Preparing for Emergencies

security, emergency

It’s an unfortunate reality that a major piece of event planning and strategy is event security and emergency preparedness. Weather events and mass casualty events can and do happen without discrimination or advanced notice. The best thing any event professional can do is simply be prepared, and be aware.

Have a plan

If you don’t already, make sure you have a written-out plan for every eventuality. You should be prepared to deal with the most common types of incidents, including fire, bomb threat, explosion, active shooter, medical incident, or food borne illness. This document should include important medical information, maps, important contact information, and communications strategies for the emergency. If you don’t have a plan for an upcoming event or meeting, make sure to connect with an event planning firm with experience doing so. If you do have one, just like your smoke detectors it is good to review each year.

Communicate the plan

When you get to your event site or venue, request to meet with the property’s security director to go through emergency procedures – this can be done in advance as well. You’ll want to address the mutual expectations of your responsibilities versus the venue’s should an emergency arise. Generally, the three major areas to address are the venue’s plans for evacuation events (i.e. hurricane), shelter-in-place events (i.e. active shooter), and medical emergencies (i.e. Food borne illness). Make sure to address the venue’s expectations with regard to attendee communication after an incident, and coordinate the plan to communicate with attendees – you’ll also want a back-up plan should that method not be available. Determine who will communicate with attendees, police, family members, etc. and who will manage the emotions of the attendees and staff. Though it is less of an immediate need, crisis counselors and people trained to deal with the emotional needs of everyone involved are important members of every crisis team.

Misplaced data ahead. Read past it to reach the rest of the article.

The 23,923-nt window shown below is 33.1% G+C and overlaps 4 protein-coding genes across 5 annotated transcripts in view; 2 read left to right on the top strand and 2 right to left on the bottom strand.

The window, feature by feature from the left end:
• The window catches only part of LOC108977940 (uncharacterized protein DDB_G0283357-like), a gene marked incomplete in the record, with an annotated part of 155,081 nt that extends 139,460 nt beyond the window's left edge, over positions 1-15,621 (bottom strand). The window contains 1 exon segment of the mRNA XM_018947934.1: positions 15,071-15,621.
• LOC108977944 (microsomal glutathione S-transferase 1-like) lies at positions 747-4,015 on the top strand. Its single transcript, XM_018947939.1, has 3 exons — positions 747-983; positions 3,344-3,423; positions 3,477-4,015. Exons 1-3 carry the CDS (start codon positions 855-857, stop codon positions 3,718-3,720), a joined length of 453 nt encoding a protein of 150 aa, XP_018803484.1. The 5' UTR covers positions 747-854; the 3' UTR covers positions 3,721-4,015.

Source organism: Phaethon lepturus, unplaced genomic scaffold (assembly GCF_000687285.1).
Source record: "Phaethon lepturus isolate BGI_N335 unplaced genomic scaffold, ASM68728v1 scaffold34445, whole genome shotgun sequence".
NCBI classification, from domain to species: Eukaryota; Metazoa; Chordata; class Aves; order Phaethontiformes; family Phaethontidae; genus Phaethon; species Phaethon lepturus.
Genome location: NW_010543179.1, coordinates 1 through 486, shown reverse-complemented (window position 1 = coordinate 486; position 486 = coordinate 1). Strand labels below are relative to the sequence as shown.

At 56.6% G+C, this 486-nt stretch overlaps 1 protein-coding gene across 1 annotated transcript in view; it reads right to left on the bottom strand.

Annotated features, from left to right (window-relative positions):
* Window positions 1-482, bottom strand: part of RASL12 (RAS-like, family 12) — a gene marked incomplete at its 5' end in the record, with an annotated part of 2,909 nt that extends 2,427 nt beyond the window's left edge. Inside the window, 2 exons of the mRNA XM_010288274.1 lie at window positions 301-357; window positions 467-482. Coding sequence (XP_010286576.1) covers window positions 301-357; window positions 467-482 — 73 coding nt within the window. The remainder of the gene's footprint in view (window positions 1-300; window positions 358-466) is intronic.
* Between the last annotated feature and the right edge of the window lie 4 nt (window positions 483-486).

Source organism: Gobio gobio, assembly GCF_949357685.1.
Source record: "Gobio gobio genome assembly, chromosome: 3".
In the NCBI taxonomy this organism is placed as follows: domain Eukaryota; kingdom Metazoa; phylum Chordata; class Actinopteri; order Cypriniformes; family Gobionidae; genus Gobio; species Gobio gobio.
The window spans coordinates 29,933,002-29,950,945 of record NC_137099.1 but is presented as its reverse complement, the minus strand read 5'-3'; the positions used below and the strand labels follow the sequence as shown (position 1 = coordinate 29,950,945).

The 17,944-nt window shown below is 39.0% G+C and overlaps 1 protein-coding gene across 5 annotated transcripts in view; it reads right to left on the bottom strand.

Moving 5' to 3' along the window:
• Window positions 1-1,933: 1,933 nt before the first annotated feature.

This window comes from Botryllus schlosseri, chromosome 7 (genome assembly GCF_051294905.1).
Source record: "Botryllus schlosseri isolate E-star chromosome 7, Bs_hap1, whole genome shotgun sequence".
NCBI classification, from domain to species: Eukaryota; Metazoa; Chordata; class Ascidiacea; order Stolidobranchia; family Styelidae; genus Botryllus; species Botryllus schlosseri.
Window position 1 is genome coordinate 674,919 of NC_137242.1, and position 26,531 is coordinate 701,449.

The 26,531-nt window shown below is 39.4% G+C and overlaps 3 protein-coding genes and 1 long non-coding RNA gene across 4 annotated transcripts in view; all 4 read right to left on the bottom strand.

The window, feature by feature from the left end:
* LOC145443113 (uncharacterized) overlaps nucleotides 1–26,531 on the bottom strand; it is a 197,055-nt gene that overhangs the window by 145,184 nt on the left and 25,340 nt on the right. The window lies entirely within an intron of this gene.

Security Q&A

Our friends at BizBash conducted an informative Q&A with Todd Madison, a former Secret Service agent and security professional. See our key takeaways below and read the full article here.

  • What would you tell event organizers to look for—and to ask of—their venues, both for indoor and outdoor events?
    • Open the lines of communication prior to an event and engage with the event management team at the facility.
    • Be aware of all access points and be sure the venue can provide security. If not, seek out a security consulting company that’s well versed in issues that might arise.
  • What are some fixes to problems that may arise which event planners can make before an event starts?
    • Connect with local and federal law enforcement officials so that they know about your event and if there is something to watch out for, like a controversial speaker or attendee, they are prepared.
  • What would you advise event planners tell potential event attendees regarding security concerns?
    • Provide them with information and look for ways to make them comfortable.
    • Put in layers of security that aren’t so noticeable and try to make the monitoring of activity as seamless as possible.
    • You want to prepare guests so there are no surprises, but there’s no reason to scare them.

If you need help taking a look through your emergency plan give us a ring and we will be happy to help.

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